What you see is the measure of how warm or cold the water is from east to west across the Pacific, and how deep those temperature anomalies extend. While the current El Niño is strong, it is quite a bit weaker in magnitude when compared to the 1997-98 event. The coverage of warmer than normal water was greater in 1997-98 and the warmer water extended deeper. The one similarity is the colder than normal water that built and is building beneath the surface during all three events. Again, the cold plume is stronger in the 1997-98 event, but the current event isn't far behind and it is more impressive than 1982-83. That colder than normal water is lurking and will make its presence felt when this El Niño disappears and the overall Pacific cools. Why is this significant? As I have shared with many of you, I believe a La Niña event will follow this El Niño. History shows it has happened...

Simply put, the "red numbers" indicate an El Niño in progress while the "blue numbers" indicate a La Niña in progress. Notice that after the 1997-98 El Niño a rather strong La Niña followed. The same thing happened after the weaker 2006-07 and 2009-10 El Niño events. If we want to take this WAY back into the history books look at what happened in the last 1800s:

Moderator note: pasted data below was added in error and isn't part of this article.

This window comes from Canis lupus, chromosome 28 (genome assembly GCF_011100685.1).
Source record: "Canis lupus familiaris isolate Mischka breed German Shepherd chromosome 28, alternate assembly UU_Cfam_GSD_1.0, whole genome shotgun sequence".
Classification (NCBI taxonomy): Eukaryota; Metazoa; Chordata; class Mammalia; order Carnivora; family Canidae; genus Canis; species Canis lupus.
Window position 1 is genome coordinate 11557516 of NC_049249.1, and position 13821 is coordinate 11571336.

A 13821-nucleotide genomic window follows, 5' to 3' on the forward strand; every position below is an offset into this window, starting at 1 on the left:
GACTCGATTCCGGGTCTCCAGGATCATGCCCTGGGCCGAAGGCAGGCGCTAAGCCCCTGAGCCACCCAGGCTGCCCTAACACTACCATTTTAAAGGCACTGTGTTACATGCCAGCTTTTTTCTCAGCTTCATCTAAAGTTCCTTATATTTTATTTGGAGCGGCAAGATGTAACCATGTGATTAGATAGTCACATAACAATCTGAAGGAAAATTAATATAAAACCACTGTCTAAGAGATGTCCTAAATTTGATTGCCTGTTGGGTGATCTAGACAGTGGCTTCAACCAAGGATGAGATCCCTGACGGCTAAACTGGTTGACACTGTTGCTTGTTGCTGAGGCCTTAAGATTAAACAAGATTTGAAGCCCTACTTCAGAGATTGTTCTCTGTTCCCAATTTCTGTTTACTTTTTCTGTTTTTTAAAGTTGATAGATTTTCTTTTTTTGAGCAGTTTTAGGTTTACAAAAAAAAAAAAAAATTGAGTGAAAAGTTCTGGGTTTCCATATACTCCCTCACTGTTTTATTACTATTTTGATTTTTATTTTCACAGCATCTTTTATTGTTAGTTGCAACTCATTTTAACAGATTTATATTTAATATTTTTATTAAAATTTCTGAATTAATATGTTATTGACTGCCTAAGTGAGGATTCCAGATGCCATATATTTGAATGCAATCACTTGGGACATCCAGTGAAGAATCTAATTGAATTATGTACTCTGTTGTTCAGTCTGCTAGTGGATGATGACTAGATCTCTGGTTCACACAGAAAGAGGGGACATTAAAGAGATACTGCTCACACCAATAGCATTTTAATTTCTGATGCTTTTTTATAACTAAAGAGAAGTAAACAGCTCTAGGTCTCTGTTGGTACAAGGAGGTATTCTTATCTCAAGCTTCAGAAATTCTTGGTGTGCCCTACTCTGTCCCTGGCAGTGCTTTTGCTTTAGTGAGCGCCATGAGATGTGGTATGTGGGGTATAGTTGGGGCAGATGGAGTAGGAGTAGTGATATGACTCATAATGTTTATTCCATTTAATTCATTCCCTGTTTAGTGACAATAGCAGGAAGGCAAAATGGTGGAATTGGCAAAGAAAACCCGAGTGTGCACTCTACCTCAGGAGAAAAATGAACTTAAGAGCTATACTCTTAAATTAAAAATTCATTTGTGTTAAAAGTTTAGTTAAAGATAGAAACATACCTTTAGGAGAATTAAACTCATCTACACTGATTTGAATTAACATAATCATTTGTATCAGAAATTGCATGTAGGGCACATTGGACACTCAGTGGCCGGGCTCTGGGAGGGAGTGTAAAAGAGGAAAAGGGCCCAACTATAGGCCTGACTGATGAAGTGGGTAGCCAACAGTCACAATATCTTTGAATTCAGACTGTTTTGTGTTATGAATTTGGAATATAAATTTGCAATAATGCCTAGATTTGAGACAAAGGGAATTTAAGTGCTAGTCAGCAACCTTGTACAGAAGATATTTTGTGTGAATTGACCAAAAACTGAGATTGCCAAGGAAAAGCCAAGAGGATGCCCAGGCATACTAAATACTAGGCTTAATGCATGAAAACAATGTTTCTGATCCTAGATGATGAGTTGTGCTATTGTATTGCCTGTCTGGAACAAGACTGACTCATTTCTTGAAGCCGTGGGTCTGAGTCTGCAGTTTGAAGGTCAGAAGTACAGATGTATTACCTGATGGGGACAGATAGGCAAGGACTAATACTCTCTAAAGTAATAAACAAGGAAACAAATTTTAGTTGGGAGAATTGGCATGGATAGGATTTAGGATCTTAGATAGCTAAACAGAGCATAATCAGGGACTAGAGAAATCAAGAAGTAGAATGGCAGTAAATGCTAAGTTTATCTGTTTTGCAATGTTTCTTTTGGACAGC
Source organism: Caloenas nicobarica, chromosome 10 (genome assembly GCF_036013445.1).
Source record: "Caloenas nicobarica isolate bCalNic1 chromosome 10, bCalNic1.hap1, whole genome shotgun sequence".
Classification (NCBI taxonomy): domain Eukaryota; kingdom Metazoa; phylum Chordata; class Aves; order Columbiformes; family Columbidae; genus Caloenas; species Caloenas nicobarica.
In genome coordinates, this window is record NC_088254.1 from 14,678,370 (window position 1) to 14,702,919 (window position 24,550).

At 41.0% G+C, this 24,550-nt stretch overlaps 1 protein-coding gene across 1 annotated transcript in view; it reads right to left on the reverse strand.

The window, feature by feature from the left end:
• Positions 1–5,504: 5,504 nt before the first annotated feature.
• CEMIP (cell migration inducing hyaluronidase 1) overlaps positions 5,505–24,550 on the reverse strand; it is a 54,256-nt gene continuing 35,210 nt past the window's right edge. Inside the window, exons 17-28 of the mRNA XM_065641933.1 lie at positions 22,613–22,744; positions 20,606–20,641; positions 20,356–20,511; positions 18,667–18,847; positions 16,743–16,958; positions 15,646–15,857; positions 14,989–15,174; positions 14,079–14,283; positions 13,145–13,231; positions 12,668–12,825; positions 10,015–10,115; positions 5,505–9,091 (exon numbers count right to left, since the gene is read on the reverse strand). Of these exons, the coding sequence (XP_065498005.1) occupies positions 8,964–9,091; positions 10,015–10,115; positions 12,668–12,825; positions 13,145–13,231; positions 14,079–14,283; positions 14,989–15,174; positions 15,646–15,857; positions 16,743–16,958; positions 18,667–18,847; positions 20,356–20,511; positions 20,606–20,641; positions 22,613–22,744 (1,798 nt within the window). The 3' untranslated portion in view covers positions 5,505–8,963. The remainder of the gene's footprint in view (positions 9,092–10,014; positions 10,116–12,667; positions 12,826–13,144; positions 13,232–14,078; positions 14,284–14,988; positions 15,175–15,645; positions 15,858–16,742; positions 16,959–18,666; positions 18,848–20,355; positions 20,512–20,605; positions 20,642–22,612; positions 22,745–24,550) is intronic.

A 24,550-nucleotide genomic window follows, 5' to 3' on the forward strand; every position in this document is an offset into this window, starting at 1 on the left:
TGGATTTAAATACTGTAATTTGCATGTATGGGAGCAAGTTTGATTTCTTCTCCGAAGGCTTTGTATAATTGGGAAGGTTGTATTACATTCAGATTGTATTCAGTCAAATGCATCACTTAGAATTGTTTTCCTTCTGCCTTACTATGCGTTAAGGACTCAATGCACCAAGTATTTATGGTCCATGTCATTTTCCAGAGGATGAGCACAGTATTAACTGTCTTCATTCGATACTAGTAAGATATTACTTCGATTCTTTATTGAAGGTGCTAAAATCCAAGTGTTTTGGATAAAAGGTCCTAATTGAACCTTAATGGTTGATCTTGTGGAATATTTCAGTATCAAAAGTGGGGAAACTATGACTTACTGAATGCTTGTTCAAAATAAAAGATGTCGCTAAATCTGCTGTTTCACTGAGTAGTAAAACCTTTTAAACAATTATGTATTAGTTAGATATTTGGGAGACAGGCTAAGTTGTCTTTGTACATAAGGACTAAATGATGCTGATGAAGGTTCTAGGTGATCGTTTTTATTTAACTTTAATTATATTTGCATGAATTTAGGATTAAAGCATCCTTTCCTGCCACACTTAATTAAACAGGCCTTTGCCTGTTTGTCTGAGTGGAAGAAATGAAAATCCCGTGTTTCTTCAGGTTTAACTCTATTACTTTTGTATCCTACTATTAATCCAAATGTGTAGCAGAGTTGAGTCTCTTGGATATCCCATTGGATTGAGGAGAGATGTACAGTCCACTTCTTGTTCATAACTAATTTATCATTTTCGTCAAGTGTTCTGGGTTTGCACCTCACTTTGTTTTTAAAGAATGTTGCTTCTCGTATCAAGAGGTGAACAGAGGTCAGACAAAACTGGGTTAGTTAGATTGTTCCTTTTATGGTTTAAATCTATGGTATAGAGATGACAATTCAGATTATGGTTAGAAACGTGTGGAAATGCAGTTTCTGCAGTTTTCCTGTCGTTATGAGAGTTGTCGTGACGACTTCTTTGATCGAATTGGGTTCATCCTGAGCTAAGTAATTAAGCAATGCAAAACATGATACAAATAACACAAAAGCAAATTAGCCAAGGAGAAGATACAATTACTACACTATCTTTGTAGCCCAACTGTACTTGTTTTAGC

Notice the similarities? Absolutely. Recently, the Pacific Decadal Oscillation weakened from a value of 1.46 in October to 0.86 in November. While it is still positive, it is nowhere nearly as positive/warm as it has been during the past year or so. Again, why is this significant? We have been blessed with great drought ending moisture during the past two years. Once the Pacific cools back to a predominantly negative/cool PDO along with a possible La Niña, we will dry out east of the mountains. I feel this will be especially true south of the I-70 Corridor all the way into the Southern Plains of New Mexico and Texas. If we dry out sooner rather than later, that "cooler than normal summer" the JAMSTEC is forecasting would be bogus. Drought would set in, and we would be the exact opposite. I believe this could cause severe hardships on agriculture and bring back some pretty vicious wildfire seasons. In my opinion, NOTHING is harder on agriculture than drought. I have stressed for many years now that the time to craft your drought plan isn't during the drought, but during the wet times. While we are doing well in the moisture department right now, I feel our time is running out. I always say that I am not the smartest person in the room when it comes to long range forecasting. However, I pay attention to history and couple that with the models, and I see trouble ahead. Plan accordingly.

Brian Bledsoe

Brian Bledsoe is Weather5280’s climate and long-range forecast specialist. Brian is chief meteorologist at KKTV in Colorado Springs. Follow him on Twitter @BrianBledsoe

Colorado Springs, CO